Employer’s liability insurance
Employer’s liability insurance protects business owners from lawsuits filed over workplace injuries. Most workers' compensation policies include this coverage.
What is employer’s liability insurance?
If an employee suffers a work-related injury or illness, it’s typically covered under workers’ compensation insurance. However, in some cases employees may sue for punitive damages, such as when workers’ compensation didn’t adequately cover their loss, or if the injury or illness was due to the employer’s negligence.
In those cases, employer’s liability insurance protects your company from the costs of a lawsuit.
Employer’s liability insurance vs. workers’ comp
Workers’ compensation insurance and employer’s liability insurance are typically packaged together. Workers' compensation covers an injured workers' medical costs and lost wages. Employer’s liability insurance provides additional protection for small businesses if an employee sues for damages.
For instance, say a software developer trips over a power cord and breaks an arm. Workers’ compensation will help cover medical bills, missed wages, and the costs of ongoing care.
But if the employee claims the accident happened due to employer negligence, you could end up in court. In that case, employer’s liability insurance would help cover legal fees, court costs, damages, settlements, and judgments.
What types of cases does employer’s liability insurance cover?
The following are the four most common types of claims covered under employer’s liability insurance:
Third party over actions. This is also called a third party counter suit, where an injured employee sues an outside party for causing or contributing to an injury, and the third party then sues your business. For example, a worker is injured while operating a forklift in a computer supply warehouse. The employee sues the forklift manufacturer, which in turn sues your company claiming negligence on your part.
Loss of consortium. This is when an injured employee’s spouse sues your company, claiming they’ve suffered losses because of the injury.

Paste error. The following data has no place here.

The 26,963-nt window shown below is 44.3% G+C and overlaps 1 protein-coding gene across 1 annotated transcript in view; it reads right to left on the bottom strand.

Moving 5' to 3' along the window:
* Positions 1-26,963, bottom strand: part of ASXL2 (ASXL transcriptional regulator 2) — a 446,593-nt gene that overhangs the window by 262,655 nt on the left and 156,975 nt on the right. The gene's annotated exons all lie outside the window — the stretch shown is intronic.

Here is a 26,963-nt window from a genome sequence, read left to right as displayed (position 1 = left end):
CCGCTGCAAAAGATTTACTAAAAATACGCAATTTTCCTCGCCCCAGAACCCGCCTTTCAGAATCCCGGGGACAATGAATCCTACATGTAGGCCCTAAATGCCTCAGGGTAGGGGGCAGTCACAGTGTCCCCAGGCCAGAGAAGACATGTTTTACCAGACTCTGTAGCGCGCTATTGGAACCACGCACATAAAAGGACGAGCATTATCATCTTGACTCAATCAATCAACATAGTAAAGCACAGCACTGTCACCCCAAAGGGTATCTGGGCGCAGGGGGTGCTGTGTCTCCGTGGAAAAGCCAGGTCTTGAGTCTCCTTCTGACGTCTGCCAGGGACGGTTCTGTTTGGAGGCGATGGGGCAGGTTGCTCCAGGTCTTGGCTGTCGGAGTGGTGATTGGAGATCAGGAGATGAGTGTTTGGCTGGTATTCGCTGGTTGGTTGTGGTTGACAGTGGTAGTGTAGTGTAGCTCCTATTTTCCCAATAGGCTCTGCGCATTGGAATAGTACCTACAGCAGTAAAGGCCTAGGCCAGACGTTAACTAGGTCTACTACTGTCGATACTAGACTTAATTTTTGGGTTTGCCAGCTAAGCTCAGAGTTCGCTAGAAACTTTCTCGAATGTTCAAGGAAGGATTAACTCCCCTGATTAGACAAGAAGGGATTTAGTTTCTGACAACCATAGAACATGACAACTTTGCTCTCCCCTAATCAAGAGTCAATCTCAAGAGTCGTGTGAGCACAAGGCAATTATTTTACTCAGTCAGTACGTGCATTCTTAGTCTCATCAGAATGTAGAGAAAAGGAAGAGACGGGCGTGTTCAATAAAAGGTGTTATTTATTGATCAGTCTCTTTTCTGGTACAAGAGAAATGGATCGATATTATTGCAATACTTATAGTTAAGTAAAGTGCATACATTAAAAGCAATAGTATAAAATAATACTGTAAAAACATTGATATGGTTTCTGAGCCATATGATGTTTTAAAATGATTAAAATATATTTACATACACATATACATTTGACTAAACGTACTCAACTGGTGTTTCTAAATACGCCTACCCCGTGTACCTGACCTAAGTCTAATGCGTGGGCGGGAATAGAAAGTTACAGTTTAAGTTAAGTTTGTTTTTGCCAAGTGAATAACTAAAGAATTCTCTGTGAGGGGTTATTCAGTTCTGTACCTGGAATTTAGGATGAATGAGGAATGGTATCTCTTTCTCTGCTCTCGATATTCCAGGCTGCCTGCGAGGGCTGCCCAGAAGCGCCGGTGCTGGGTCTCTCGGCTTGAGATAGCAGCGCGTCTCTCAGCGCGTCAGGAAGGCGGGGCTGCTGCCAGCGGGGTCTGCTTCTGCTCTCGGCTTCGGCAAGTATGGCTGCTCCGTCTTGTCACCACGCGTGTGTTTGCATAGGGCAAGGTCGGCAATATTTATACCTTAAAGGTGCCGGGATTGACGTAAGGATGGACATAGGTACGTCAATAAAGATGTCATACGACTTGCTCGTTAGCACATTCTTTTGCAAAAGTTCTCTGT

Dual capacity suits. Similar to a third-party claim, these occur when an employee is injured by a product manufactured by the employer. In that case, the employee could sue you both as an employer and as a manufacturer.
Consequential bodily injury. This is a lawsuit filed by an injured worker's spouse claiming illness or injury to the spouse because of the worker's initial injury. For instance, a spouse claims their high blood pressure and heart attack resulted from stress caused by the original workplace injury.
Do I need to purchase employer’s liability insurance?
In most cases, employer’s liability insurance is tied into workers’ compensation coverage. If you have a workers’ compensation policy, you may already have employer’s liability insurance.
However, workers' compensation policies in monopolistic states such as North Dakota, Ohio, Washington, and Wyoming don't always include employer's liability insurance, and you may be required to purchase a separate policy.
How do I know if I have enough employer's liability coverage?
There are no limits on how much workers' compensation can cover for an injury or illness, but employer's liability insurance does have limits. You’ll want to make sure that the limits on your policy are adequate.
Businesses at high risk of employee lawsuits may want to consider commercial umbrella liability insurance, also called excess liability insurance, to increase their limits on this policy. It’s important to speak with an experienced TechInsurance agent to ensure you have sufficient coverage and that you’re complying with the laws in your area.
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